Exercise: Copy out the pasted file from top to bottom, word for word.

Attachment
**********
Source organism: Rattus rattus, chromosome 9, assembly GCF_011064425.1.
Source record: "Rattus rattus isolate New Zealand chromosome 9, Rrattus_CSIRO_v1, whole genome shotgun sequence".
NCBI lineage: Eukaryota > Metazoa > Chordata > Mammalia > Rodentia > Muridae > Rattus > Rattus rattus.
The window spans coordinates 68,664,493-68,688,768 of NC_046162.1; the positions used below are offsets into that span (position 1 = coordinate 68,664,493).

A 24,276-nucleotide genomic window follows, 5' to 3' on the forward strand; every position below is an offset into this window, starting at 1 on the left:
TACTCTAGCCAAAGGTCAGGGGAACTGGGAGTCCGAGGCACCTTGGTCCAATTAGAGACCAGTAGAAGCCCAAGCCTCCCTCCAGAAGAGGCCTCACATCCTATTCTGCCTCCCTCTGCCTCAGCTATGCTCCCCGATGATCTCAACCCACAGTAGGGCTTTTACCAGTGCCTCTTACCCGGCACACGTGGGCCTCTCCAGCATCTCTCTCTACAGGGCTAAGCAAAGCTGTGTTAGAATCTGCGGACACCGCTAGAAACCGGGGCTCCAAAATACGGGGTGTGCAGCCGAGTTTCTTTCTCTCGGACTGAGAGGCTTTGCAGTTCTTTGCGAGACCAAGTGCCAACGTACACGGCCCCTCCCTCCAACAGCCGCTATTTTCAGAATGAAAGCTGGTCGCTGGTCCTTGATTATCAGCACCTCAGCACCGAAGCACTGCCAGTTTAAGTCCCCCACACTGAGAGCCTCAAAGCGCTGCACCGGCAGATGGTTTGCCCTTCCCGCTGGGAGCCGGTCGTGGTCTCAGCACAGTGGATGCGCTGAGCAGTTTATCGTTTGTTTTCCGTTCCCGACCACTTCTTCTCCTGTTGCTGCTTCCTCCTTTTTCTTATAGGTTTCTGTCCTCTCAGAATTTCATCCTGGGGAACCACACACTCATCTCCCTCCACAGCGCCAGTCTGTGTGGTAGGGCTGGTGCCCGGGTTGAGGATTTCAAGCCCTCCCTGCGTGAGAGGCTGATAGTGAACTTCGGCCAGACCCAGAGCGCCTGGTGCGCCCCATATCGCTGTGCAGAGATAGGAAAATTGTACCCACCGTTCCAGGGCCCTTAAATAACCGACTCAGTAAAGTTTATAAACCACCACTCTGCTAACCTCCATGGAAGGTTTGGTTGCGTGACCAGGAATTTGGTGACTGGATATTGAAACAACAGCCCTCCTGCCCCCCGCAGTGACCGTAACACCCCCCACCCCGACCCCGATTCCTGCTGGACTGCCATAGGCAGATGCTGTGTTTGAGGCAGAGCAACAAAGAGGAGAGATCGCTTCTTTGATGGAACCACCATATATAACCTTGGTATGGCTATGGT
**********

Source organism: Rattus rattus, chromosome 9, assembly GCF_011064425.1.
Source record: "Rattus rattus isolate New Zealand chromosome 9, Rrattus_CSIRO_v1, whole genome shotgun sequence".
NCBI lineage: Eukaryota > Metazoa > Chordata > Mammalia > Rodentia > Muridae > Rattus > Rattus rattus.
The window spans coordinates 68,664,493-68,688,768 of NC_046162.1; the positions used below are offsets into that span (position 1 = coordinate 68,664,493).

A 24,276-nucleotide genomic window follows, 5' to 3' on the forward strand; every position below is an offset into this window, starting at 1 on the left:
TACTCTAGCCAAAGGTCAGGGGAACTGGGAGTCCGAGGCACCTTGGTCCAATTAGAGACCAGTAGAAGCCCAAGCCTCCCTCCAGAAGAGGCCTCACATCCTATTCTGCCTCCCTCTGCCTCAGCTATGCTCCCCGATGATCTCAACCCACAGTAGGGCTTTTACCAGTGCCTCTTACCCGGCACACGTGGGCCTCTCCAGCATCTCTCTCTACAGGGCTAAGCAAAGCTGTGTTAGAATCTGCGGACACCGCTAGAAACCGGGGCTCCAAAATACGGGGTGTGCAGCCGAGTTTCTTTCTCTCGGACTGAGAGGCTTTGCAGTTCTTTGCGAGACCAAGTGCCAACGTACACGGCCCCTCCCTCCAACAGCCGCTATTTTCAGAATGAAAGCTGGTCGCTGGTCCTTGATTATCAGCACCTCAGCACCGAAGCACTGCCAGTTTAAGTCCCCCACACTGAGAGCCTCAAAGCGCTGCACCGGCAGATGGTTTGCCCTTCCCGCTGGGAGCCGGTCGTGGTCTCAGCACAGTGGATGCGCTGAGCAGTTTATCGTTTGTTTTCCGTTCCCGACCACTTCTTCTCCTGTTGCTGCTTCCTCCTTTTTCTTATAGGTTTCTGTCCTCTCAGAATTTCATCCTGGGGAACCACACACTCATCTCCCTCCACAGCGCCAGTCTGTGTGGTAGGGCTGGTGCCCGGGTTGAGGATTTCAAGCCCTCCCTGCGTGAGAGGCTGATAGTGAACTTCGGCCAGACCCAGAGCGCCTGGTGCGCCCCATATCGCTGTGCAGAGATAGGAAAATTGTACCCACCGTTCCAGGGCCCTTAAATAACCGACTCAGTAAAGTTTATAAACCACCACTCTGCTAACCTCCATGGAAGGTTTGGTTGCGTGACCAGGAATTTGGTGACTGGATATTGAAACAACAGCCCTCCTGCCCCCCGCAGTGACCGTAACACCCCCCACCCCGACCCCGATTCCTGCTGGACTGCCATAGGCAGATGCTGTGTTTGAGGCAGAGCAACAAAGAGGAGAGATCGCTTCTTTGATGGAACCACCATATATAACCTTGGTATGGCTATGGT